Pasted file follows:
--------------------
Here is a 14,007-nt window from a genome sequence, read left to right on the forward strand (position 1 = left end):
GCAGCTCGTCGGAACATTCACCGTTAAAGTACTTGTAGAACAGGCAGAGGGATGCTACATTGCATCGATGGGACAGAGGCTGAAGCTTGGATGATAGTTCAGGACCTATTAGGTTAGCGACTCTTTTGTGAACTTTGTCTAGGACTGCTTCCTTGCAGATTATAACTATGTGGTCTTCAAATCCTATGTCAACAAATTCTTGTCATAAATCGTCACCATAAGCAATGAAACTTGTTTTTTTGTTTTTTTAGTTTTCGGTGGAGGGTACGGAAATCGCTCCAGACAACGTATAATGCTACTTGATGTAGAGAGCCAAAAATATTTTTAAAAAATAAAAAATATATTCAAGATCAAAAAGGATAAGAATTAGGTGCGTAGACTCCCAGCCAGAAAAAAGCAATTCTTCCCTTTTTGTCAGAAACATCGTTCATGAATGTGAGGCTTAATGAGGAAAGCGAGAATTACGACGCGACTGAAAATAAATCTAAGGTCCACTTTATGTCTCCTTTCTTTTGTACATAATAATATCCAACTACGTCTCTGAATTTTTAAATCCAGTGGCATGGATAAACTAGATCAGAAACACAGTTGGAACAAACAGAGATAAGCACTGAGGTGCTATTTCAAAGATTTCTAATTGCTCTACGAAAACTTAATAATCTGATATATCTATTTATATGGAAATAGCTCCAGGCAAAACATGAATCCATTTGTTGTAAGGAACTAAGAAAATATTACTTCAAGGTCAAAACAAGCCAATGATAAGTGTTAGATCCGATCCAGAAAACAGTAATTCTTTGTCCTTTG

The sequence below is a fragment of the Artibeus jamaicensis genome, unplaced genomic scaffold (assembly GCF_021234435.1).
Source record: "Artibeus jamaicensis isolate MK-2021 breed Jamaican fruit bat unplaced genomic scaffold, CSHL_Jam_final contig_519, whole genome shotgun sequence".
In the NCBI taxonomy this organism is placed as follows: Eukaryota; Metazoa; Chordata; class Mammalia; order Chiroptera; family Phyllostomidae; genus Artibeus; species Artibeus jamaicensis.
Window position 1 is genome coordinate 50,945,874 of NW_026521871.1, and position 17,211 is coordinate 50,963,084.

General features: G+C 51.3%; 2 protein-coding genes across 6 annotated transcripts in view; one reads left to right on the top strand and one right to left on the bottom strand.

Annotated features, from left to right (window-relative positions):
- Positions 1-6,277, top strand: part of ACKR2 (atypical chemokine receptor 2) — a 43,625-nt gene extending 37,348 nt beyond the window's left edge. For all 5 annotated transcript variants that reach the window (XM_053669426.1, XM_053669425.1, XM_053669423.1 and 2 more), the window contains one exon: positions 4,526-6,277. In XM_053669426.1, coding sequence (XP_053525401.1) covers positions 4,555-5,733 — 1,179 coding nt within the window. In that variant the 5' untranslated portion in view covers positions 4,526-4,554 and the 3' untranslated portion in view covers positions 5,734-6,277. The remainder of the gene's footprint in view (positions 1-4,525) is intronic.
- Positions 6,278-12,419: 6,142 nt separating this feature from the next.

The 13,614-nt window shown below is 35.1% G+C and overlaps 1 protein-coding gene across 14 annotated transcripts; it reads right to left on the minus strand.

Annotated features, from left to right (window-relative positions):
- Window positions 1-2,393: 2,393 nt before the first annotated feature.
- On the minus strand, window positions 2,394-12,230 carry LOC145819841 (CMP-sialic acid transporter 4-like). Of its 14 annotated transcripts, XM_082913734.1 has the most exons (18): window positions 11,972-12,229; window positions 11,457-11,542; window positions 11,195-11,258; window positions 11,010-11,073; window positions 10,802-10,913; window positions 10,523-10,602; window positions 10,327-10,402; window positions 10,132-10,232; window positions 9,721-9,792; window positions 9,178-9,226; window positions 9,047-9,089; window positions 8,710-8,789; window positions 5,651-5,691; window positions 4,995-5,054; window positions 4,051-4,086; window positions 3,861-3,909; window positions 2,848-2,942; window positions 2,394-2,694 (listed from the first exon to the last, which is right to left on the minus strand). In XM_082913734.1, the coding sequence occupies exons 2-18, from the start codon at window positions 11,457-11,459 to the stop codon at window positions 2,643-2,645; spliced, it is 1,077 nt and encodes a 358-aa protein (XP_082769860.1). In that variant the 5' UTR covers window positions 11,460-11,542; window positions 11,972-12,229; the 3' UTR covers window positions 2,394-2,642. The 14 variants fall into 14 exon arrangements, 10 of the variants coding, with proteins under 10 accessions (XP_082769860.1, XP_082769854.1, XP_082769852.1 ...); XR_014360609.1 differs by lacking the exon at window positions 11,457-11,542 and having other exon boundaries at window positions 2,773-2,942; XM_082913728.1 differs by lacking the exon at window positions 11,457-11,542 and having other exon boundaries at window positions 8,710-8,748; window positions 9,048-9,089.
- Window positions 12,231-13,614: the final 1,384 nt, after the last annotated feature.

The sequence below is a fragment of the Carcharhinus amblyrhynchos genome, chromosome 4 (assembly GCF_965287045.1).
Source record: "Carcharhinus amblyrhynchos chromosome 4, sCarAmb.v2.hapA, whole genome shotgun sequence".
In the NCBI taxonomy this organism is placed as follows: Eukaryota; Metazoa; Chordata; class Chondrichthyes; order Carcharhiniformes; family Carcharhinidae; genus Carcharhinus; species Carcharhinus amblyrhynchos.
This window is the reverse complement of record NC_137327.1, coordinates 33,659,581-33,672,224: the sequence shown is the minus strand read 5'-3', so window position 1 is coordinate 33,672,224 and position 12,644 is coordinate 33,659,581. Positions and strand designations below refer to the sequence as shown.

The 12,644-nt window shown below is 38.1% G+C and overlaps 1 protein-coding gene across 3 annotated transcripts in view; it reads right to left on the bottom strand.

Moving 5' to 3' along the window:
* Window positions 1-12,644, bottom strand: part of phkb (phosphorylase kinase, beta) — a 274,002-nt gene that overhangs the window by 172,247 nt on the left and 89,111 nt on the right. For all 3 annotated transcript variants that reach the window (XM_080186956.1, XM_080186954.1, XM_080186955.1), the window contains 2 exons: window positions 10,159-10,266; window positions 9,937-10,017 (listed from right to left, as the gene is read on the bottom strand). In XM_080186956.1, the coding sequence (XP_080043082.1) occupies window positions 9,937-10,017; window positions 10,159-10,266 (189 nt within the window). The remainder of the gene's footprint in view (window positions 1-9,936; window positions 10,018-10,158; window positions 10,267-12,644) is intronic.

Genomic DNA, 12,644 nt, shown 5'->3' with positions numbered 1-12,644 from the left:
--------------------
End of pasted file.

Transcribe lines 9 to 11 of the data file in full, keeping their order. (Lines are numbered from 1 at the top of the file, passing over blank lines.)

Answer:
- Positions 1-6,277, top strand: part of ACKR2 (atypical chemokine receptor 2) — a 43,625-nt gene extending 37,348 nt beyond the window's left edge. For all 5 annotated transcript variants that reach the window (XM_053669426.1, XM_053669425.1, XM_053669423.1 and 2 more), the window contains one exon: positions 4,526-6,277. In XM_053669426.1, coding sequence (XP_053525401.1) covers positions 4,555-5,733 — 1,179 coding nt within the window. In that variant the 5' untranslated portion in view covers positions 4,526-4,554 and the 3' untranslated portion in view covers positions 5,734-6,277. The remainder of the gene's footprint in view (positions 1-4,525) is intronic.
- Positions 6,278-12,419: 6,142 nt separating this feature from the next.

The 13,614-nt window shown below is 35.1% G+C and overlaps 1 protein-coding gene across 14 annotated transcripts; it reads right to left on the minus strand.